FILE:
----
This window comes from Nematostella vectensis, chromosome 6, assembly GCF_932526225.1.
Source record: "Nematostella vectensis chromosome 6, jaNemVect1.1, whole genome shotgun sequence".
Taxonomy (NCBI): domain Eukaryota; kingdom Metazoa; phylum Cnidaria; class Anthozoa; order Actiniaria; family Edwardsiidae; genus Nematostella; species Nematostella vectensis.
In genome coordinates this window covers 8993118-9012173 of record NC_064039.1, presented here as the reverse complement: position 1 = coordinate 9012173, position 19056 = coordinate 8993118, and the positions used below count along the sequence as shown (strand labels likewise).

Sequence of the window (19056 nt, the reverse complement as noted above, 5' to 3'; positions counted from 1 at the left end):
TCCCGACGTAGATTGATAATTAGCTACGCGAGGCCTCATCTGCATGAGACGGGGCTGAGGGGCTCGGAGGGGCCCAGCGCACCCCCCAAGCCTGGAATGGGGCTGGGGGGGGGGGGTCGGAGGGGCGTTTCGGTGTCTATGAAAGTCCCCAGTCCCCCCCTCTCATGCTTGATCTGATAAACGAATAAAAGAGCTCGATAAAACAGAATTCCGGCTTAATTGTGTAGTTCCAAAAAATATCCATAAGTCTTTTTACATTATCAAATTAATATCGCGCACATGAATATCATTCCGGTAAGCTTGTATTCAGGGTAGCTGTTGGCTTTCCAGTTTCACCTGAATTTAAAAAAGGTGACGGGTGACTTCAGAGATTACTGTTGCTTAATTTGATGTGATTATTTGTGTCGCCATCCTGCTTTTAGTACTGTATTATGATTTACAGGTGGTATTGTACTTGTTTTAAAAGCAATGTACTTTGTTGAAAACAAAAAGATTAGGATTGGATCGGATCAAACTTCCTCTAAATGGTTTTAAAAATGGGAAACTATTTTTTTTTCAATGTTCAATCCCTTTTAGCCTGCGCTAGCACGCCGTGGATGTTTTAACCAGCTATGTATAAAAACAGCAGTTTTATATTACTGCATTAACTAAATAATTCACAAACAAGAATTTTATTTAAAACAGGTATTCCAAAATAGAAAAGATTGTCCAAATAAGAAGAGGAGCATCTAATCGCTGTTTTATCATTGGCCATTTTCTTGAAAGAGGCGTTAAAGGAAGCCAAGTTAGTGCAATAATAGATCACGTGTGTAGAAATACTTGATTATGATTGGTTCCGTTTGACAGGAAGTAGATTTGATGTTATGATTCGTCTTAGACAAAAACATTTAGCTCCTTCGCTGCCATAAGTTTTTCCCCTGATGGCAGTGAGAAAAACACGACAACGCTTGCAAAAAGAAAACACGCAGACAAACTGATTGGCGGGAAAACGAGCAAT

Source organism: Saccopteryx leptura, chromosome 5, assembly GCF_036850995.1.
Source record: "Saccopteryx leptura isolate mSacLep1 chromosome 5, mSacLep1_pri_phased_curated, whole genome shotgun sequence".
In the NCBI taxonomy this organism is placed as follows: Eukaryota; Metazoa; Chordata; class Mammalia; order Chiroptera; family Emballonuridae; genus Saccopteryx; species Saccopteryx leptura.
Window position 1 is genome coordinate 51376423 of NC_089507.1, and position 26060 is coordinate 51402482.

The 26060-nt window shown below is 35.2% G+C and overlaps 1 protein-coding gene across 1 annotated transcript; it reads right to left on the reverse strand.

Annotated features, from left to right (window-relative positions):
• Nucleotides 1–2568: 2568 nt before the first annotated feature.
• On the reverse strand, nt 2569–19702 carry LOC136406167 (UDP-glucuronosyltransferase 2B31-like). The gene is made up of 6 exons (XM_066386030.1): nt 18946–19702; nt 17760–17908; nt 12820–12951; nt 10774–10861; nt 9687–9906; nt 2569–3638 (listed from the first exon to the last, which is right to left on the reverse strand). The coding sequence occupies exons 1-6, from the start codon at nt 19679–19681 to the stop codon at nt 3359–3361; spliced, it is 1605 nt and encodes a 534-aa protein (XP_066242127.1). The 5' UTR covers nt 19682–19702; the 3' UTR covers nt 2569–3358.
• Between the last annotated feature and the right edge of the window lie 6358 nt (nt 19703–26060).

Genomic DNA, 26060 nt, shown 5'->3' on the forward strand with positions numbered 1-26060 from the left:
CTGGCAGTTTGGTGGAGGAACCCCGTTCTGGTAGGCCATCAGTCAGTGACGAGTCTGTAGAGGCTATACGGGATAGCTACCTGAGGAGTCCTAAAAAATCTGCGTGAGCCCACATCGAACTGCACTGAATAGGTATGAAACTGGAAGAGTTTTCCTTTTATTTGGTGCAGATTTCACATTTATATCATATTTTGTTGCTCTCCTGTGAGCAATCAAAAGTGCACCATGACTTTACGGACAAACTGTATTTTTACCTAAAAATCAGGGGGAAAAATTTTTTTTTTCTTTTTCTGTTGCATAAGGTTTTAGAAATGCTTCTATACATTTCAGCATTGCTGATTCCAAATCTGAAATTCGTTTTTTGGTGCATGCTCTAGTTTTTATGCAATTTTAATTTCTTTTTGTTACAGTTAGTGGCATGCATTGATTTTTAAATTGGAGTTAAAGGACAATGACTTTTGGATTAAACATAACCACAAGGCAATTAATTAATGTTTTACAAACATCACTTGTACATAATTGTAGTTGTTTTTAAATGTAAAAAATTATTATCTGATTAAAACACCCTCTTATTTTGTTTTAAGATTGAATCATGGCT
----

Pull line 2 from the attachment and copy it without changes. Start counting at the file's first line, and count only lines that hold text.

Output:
Source record: "Nematostella vectensis chromosome 6, jaNemVect1.1, whole genome shotgun sequence".